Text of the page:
Mum’s father, Vaelei Tusitala, was a church minister. But Mum said her dad was a different kind of minister — he was the only skinny Samoan minister around. And she equated that with other things — other values associated with church ministers.
So we weren’t part of the Samoan church. But she had her own little temples, including the Salvation Army and op shops. We were avid op-shoppers. Everything in our house came from secondhand stores.
And she would give me 50 cents or a dollar and I’d be able to fill up a box with books that I scored from the Salvation Army or the Avondale Spiders or St Vincent de Pauls. So, while I wasn’t surrounded by books to begin with, Mum always gave me the opportunity to get whatever books I wanted.
That’s where my eclectic reading tastes come from. Basically the two bottom shelves at the Sallies filled my weekly cardboard box. I’d cart them home and read everything from cooking books to English fiction to boys’ annuals to Pam Ayres and Robert Louis Stevenson’s illustrated Treasure Island.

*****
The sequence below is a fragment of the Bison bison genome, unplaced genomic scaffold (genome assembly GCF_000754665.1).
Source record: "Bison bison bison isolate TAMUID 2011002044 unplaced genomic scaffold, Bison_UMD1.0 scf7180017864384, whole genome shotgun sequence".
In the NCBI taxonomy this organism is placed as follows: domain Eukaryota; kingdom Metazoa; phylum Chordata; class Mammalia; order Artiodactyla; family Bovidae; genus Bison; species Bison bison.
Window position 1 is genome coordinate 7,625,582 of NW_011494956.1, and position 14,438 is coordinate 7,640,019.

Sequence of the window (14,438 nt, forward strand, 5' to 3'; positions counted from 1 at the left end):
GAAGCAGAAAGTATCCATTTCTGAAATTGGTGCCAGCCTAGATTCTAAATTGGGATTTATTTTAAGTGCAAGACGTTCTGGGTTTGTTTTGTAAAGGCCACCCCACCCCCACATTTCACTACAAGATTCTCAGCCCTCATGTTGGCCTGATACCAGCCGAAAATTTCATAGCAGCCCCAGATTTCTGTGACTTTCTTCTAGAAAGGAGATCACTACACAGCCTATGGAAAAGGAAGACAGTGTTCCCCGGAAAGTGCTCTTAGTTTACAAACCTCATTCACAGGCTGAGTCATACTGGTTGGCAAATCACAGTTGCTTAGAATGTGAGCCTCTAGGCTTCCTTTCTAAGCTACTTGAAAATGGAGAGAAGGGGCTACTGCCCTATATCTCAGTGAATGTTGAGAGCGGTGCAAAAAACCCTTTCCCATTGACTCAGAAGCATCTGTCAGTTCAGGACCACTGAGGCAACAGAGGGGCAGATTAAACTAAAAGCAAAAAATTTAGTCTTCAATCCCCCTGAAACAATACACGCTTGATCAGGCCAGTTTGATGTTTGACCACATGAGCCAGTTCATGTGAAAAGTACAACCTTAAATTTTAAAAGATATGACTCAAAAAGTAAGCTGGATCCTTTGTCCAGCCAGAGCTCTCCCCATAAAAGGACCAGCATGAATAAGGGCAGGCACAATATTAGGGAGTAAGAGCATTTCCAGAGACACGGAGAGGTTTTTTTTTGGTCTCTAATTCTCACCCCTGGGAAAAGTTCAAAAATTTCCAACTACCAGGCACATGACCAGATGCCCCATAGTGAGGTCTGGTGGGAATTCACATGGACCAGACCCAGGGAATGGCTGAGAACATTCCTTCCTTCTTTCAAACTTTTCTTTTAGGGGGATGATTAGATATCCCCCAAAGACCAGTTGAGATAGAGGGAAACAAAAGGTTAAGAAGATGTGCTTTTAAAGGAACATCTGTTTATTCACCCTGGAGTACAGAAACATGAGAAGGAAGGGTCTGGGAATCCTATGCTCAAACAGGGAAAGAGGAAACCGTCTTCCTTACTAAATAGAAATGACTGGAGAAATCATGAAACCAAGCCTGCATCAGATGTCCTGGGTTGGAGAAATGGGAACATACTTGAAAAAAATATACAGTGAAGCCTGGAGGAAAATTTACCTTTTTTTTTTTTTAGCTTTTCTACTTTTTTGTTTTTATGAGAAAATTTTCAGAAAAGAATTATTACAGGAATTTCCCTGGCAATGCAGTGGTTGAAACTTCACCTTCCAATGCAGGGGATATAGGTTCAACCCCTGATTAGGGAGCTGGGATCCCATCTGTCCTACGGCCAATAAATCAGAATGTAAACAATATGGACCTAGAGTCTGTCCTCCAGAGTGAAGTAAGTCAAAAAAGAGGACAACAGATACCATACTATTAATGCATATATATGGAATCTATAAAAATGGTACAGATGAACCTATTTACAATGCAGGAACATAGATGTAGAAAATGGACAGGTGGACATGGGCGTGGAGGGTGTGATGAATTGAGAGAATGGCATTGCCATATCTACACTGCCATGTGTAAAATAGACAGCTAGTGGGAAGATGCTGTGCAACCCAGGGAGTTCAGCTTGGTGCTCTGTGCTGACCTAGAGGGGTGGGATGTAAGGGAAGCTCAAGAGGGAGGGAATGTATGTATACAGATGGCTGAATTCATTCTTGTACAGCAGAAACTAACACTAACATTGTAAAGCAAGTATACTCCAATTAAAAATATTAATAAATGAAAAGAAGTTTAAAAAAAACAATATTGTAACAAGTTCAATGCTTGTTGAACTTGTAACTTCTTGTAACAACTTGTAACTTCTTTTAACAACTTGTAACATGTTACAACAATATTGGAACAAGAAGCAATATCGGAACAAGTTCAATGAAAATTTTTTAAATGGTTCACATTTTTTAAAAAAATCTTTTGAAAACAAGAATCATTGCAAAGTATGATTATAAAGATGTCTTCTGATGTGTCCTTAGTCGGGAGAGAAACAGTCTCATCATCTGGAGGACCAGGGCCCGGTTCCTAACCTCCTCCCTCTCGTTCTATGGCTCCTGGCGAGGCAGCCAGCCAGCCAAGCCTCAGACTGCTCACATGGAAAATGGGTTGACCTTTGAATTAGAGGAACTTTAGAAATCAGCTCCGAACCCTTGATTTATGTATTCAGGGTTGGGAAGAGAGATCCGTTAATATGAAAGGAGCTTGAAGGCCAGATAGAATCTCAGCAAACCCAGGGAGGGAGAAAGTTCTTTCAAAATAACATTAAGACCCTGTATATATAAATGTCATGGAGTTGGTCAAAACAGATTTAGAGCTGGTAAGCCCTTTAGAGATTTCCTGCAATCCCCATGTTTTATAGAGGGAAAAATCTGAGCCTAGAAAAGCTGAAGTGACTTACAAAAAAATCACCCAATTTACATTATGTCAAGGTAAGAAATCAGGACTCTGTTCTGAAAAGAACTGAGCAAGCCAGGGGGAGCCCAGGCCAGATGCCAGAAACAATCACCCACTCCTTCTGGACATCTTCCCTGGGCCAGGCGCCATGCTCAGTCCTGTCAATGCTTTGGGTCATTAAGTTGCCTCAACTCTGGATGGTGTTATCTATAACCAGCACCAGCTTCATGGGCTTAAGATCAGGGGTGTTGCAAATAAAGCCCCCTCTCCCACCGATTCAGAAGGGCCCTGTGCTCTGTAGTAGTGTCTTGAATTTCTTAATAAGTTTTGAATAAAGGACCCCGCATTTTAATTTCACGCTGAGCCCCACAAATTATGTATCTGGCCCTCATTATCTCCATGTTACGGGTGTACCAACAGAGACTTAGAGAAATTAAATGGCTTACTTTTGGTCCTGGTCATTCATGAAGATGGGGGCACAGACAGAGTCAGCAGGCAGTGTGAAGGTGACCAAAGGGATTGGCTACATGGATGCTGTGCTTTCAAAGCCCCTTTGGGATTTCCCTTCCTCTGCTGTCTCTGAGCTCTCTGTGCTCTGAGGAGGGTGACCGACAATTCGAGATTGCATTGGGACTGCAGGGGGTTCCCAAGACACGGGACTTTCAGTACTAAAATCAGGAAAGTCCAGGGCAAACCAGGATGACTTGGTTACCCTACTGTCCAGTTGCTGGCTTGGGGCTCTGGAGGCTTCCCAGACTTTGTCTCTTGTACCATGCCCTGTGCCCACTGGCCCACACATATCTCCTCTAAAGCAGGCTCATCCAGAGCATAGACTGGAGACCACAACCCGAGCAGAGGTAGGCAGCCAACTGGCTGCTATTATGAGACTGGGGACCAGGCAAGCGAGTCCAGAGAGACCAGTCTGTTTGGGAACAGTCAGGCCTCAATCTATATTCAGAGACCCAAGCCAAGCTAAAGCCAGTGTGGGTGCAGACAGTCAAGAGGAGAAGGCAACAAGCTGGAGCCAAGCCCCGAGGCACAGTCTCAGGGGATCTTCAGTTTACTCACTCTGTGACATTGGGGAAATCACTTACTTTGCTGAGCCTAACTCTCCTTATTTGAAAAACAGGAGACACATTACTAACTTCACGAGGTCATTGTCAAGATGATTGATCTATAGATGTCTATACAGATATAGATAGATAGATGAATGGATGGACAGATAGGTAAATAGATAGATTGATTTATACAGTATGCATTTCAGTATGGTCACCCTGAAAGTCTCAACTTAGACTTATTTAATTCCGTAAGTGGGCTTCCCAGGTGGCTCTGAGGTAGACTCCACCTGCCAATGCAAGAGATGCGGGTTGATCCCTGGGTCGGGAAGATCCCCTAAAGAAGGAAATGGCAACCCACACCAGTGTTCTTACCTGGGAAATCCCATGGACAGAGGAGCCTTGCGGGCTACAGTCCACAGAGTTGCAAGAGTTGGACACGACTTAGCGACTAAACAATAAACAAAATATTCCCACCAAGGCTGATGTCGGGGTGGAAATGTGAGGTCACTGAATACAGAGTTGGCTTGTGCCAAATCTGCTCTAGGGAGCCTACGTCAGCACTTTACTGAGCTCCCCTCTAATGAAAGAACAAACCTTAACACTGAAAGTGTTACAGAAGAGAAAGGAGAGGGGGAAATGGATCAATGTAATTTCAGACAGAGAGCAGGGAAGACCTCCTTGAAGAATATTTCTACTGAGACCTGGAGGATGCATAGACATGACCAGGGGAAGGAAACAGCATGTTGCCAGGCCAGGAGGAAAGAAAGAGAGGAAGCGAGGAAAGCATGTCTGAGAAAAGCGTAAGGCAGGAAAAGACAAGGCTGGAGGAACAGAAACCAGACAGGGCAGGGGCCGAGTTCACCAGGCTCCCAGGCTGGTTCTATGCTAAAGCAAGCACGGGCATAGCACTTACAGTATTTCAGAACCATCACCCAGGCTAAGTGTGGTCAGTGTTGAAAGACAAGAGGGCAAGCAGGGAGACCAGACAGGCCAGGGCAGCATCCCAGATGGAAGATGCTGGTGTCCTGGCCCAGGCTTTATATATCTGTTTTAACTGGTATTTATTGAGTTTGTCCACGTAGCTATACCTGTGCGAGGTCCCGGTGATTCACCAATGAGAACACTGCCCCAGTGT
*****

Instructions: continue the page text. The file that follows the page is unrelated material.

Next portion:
Mum and Dad divorced when I was 8. Mum was always “there”, but she and Dad weren’t guilty of over-parenting, as perhaps I am now.
So we kind of raised ourselves in terms of our education. And luckily, I was naturally a nerd, so Mum pretty much left me alone to study and read. My siblings complain that I got away with not doing as many chores.
Back in the day, university was just what you did if you were passing exams. Because there were no fees, it wasn’t the huge decision it is today. So, I just rolled into everything. Eyes, ears, and hands wide open. Always having been taught two basic things from my older brother Luka, who took on the role of father figure for me and my sister Samantha. And that was to open every door that’s ajar. And to always finish what you start.
And those two things led to me going to university. I was a very hardworking B-student when I got here. I only got As in English. But I got better and better as I went from doing a BA and then an MA. And then I was invited to do a PhD by my professors at the time: Maualaivao Albert Wendt and Witi Ihimaera.
Couple of sharp-shooters. I’ve been lucky enough to speak with both. Humble men, but also very mindful that they received some mentoring and then provided that to others. Being Samoan, it must have been particularly gratifying for you to be mentored by Albert Wendt.
I enjoy a close relationship with Al (and his partner Reina) today — but it wasn’t an easy relationship at the start. Albert being a first-generation Samoan. And me being ‘afakasi, born here.